Halfway Run facts for kids
Quick facts for kidsHalfway Run
Halfway Run near its mouth
|Main source||valley in Hartley Township, Union County, Pennsylvania
between 1,640 and 1,660 feet (500 and 510 m)
|River mouth||Rapid Run at Halfway Lake in Hartley Township, Union County, Pennsylvania
1,535 ft (468 m)
|Length||1.8 mi (2.9 km)|
|Progression||Rapid Run → Buffalo Creek → West Branch Susquehanna River → Susquehanna River → Chesapeake Bay|
|Basin size||1.51 sq mi (3.9 km2)|
Halfway Run is a tributary of Rapid Run in Union County, Pennsylvania, in the United States. It is approximately 1.8 miles (2.9 km) long and flows through Hartley Township. The watershed of the stream has an area of 1.51 square miles (3.9 km2). A number of waterlogged pingo scars occur near the stream. The lake is in the vicinity of the Halfway Run Natural Area and R.B. Winter State Park. Numerous tree species inhabit the land near the stream.
Halfway Run begins in a valley in Hartley Township, near the border between that township and Lewis Township. It flows in a generally west-southwesterly direction alongside Bake Oven Mountain for virtually its entire length, receiving an unnamed tributary flowing from a spring called Boiling Spring. Eventually, the stream turns southwest and almost immediately enters Halfway Lake and reaches its confluence with Rapid Run.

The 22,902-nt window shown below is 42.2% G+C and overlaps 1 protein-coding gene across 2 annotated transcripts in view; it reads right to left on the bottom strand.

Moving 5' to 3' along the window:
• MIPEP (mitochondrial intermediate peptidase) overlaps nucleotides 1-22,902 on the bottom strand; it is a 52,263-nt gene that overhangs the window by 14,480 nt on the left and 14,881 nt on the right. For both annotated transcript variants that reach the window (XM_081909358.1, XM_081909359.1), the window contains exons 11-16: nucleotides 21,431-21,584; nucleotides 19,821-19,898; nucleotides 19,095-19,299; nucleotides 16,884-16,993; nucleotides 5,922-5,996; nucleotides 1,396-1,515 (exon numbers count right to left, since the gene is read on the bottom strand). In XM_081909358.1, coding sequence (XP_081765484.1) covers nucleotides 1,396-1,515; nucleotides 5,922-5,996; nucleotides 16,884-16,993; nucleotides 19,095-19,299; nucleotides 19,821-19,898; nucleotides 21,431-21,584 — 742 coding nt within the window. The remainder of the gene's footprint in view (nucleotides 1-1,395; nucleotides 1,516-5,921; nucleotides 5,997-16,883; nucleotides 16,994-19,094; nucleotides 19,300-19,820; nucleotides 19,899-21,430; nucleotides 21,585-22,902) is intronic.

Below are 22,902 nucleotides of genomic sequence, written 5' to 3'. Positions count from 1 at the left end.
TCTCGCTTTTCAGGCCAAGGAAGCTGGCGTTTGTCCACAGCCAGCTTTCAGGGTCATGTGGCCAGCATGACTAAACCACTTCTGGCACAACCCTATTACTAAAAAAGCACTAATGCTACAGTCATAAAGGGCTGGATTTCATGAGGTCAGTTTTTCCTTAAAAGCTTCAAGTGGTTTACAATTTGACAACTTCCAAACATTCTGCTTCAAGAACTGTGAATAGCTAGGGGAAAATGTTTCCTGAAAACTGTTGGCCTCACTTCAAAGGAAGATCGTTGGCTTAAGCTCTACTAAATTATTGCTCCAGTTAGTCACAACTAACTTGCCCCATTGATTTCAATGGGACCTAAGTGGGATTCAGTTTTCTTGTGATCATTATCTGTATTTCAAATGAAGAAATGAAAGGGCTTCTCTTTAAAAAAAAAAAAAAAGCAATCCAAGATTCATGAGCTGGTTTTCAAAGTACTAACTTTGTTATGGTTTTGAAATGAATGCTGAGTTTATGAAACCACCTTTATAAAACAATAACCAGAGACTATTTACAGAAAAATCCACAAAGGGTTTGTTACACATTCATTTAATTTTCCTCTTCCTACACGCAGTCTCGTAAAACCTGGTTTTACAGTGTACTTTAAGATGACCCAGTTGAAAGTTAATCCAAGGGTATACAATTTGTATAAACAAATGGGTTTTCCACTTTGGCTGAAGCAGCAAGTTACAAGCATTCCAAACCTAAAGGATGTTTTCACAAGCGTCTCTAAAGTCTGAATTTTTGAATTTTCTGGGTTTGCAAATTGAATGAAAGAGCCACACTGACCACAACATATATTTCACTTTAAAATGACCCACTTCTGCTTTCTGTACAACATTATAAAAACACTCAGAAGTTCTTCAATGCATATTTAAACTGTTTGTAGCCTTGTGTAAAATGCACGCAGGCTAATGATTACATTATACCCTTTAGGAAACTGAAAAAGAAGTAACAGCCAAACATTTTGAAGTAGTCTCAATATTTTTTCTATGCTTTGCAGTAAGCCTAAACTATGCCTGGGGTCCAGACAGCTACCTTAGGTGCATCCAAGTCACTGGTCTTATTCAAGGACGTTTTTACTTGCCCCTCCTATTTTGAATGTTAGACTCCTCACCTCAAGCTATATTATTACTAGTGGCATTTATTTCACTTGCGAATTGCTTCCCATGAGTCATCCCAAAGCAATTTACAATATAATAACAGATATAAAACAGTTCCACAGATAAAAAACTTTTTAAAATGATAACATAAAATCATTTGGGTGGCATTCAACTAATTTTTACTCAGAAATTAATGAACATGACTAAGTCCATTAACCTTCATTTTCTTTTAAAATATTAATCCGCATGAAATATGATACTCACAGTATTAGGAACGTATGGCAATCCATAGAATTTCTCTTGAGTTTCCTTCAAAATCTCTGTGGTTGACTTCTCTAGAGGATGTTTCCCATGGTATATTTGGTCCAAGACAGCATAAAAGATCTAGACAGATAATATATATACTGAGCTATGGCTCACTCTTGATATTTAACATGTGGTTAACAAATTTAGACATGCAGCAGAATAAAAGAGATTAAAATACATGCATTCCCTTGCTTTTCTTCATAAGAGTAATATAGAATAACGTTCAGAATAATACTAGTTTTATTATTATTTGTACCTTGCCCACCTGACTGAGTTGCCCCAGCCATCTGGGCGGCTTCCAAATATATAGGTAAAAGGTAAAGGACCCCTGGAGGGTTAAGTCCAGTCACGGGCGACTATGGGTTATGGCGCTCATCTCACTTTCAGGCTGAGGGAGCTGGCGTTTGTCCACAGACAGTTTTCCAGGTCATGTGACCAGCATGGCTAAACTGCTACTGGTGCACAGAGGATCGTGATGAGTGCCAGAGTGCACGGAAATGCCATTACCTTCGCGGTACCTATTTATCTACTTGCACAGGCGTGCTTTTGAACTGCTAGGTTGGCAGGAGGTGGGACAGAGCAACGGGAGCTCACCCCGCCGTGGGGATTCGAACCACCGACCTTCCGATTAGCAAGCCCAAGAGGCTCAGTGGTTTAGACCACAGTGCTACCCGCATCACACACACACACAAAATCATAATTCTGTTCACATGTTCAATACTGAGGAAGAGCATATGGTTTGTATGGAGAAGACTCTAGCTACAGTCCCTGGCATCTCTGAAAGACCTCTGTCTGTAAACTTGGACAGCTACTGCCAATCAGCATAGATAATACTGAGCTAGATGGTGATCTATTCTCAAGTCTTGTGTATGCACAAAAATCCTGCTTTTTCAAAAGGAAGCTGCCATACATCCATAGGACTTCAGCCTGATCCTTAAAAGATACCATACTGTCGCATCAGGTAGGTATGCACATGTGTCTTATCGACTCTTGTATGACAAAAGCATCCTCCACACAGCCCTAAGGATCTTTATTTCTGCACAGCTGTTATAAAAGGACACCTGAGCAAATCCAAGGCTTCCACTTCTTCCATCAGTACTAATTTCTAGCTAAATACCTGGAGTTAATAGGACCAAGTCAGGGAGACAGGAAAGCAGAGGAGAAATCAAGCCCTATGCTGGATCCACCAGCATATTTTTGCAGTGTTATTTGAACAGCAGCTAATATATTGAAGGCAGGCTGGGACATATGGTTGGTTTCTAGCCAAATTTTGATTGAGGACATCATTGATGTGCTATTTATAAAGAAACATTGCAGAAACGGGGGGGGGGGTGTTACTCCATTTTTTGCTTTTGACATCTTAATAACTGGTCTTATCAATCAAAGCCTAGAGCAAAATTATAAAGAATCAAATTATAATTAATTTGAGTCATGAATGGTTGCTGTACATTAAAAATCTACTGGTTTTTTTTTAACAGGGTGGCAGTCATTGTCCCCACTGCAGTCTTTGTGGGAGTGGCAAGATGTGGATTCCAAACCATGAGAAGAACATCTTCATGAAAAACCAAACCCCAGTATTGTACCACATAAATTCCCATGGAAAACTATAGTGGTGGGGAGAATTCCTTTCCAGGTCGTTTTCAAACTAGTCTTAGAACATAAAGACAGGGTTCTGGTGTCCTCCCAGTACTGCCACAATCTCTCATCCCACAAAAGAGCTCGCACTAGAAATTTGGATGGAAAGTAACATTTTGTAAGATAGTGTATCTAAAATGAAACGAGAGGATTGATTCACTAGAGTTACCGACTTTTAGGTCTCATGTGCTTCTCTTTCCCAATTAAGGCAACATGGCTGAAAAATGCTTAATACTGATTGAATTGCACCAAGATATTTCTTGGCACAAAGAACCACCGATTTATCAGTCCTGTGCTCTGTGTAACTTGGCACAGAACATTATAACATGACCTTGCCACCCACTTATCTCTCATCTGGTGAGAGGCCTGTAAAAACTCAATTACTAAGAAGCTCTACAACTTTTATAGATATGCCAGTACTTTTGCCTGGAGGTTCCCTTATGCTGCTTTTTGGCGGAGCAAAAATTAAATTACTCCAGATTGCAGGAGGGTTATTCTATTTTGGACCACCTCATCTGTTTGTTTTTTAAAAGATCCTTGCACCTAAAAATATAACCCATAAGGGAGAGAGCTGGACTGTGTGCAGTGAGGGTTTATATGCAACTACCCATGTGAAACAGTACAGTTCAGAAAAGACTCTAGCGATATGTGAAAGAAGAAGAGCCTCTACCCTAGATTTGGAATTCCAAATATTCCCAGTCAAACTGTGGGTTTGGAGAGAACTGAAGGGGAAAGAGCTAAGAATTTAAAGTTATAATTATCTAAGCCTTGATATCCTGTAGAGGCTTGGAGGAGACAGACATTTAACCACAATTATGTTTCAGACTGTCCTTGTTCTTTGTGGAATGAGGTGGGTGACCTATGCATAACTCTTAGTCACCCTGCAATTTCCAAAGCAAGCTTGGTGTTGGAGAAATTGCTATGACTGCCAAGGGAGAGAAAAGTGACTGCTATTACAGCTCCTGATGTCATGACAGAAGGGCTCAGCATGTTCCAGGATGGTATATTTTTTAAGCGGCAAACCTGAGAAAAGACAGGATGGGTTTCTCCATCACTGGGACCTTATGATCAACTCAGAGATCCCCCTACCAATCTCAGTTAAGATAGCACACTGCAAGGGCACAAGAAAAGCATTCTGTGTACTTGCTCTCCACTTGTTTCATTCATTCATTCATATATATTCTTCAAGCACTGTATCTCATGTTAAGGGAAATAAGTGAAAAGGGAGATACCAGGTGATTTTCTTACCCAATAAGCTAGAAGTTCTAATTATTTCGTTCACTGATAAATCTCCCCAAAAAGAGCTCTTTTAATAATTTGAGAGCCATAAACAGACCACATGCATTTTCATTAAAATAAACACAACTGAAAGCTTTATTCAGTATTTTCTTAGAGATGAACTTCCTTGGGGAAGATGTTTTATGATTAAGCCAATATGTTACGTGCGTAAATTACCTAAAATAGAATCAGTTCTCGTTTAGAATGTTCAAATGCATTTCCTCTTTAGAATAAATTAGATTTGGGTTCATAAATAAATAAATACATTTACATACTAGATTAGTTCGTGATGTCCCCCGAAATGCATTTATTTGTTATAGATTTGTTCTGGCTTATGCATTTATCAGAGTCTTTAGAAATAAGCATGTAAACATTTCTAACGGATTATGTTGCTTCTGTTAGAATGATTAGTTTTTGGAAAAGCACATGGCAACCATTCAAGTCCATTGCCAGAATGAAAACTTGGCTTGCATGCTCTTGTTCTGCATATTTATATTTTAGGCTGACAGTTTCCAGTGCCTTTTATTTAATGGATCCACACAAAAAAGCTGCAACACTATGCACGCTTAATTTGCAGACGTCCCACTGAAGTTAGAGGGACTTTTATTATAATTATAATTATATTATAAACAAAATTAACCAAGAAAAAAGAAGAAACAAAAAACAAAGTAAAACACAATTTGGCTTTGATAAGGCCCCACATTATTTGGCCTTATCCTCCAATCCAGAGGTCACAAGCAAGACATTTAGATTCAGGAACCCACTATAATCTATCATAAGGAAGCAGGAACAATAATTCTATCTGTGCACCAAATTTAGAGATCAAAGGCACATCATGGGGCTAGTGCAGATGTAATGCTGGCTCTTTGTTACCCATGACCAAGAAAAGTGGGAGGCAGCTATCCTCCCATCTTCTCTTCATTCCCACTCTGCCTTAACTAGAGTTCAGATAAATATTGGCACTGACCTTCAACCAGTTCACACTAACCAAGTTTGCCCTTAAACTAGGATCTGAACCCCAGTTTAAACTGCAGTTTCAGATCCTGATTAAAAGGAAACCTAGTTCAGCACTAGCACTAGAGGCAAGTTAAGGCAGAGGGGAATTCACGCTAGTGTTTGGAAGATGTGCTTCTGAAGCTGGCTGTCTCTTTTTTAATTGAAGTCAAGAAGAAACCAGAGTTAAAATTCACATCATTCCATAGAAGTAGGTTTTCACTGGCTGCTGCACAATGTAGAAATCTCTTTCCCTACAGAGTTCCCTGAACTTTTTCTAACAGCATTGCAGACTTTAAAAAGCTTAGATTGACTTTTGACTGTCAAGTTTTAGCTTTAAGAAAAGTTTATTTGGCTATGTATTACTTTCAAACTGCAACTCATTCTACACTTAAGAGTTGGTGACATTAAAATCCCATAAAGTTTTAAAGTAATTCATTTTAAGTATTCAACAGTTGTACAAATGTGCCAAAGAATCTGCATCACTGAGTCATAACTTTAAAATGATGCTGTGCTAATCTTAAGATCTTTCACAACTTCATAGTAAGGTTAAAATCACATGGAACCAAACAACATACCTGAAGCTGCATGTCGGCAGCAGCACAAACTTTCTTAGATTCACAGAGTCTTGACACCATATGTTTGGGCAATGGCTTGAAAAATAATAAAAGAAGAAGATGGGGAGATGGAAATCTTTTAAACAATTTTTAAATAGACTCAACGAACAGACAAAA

Halfway Run joins Rapid Run 11.08 miles (17.83 km) upstream of its mouth.
Halfway Run is not designated as an impaired waterbody. Halfway Run is a clear stream.
Geography and geology
The elevation near the mouth of Halfway Run is 1,535 feet (468 m) above sea level. The elevation of the stream's source is between 1,640 and 1,660 feet (500 and 510 m) above sea level. The stream has a width of approximately 10 feet (3.0 m).
Halfway Run was originally part of the headwaters of Elk Creek. However, approximately one million years ago, the stream and Rapid Run moved from the Penns Creek drainage basin to the West Branch Susquehanna River drainage basin.
A number of waterlogged pingo scars occur in the vicinity of Halfway Run. Before these pingo scars were discovered, the only known pingo scars in the United States were located on a plain in Illinois. Muck in some of the more sizable pingos along the stream is up to 15 feet (4.6 m) deep and contains plant parts such as wood that are 12,800 years old. Near the stream's headwaters, the scars appear to merge.
Halfway Run is in the vicinity of the Halfway Run Natural Area. Additionally, R.B. Winter State Park is located near the stream.
Halfway Run was entered into the Geographic Names Information System on August 2, 1979. Its identifier in the Geographic Names Information System is 1176390.
Wild trout naturally reproduce in Halfway Run from its headwaters downstream to its mouth.
Mature forests consisting of white pines and hemlocks occur along Halfway Run. Further away from the stream, trees such as red oak, white oak, yellow birch, sugar maple, and American beech grow. Mountain laurel is also found in the area. Hemlock seedlings and larch trees also occur in a few of the drier pingo scars. Sphagnum moss and low blueberry bushes also inhabit the area and there are some wet, grassy patches.
The Halfway Run Site is listed on the Union County Natural Areas Inventory. It is inhabited by a federally endangered bulrush and is also used as a breeding ground for amphibians. There are a number of vernal pools at the site.
Halfway Run Facts for Kids. Kiddle Encyclopedia.